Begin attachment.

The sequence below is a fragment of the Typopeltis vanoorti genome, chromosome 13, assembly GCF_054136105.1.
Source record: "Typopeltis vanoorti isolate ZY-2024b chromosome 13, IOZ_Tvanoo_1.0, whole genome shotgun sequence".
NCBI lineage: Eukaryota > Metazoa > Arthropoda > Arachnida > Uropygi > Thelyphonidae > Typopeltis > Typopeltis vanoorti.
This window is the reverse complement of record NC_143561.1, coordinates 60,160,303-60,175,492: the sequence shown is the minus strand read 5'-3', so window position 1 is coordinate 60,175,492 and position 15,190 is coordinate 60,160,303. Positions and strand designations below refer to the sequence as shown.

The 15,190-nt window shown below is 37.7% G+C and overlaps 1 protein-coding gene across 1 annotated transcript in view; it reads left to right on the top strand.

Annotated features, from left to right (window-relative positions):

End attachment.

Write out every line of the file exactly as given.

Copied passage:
The sequence below is a fragment of the Typopeltis vanoorti genome, chromosome 13, assembly GCF_054136105.1.
Source record: "Typopeltis vanoorti isolate ZY-2024b chromosome 13, IOZ_Tvanoo_1.0, whole genome shotgun sequence".
NCBI lineage: Eukaryota > Metazoa > Arthropoda > Arachnida > Uropygi > Thelyphonidae > Typopeltis > Typopeltis vanoorti.
This window is the reverse complement of record NC_143561.1, coordinates 60,160,303-60,175,492: the sequence shown is the minus strand read 5'-3', so window position 1 is coordinate 60,175,492 and position 15,190 is coordinate 60,160,303. Positions and strand designations below refer to the sequence as shown.

The 15,190-nt window shown below is 37.7% G+C and overlaps 1 protein-coding gene across 1 annotated transcript in view; it reads left to right on the top strand.

Annotated features, from left to right (window-relative positions):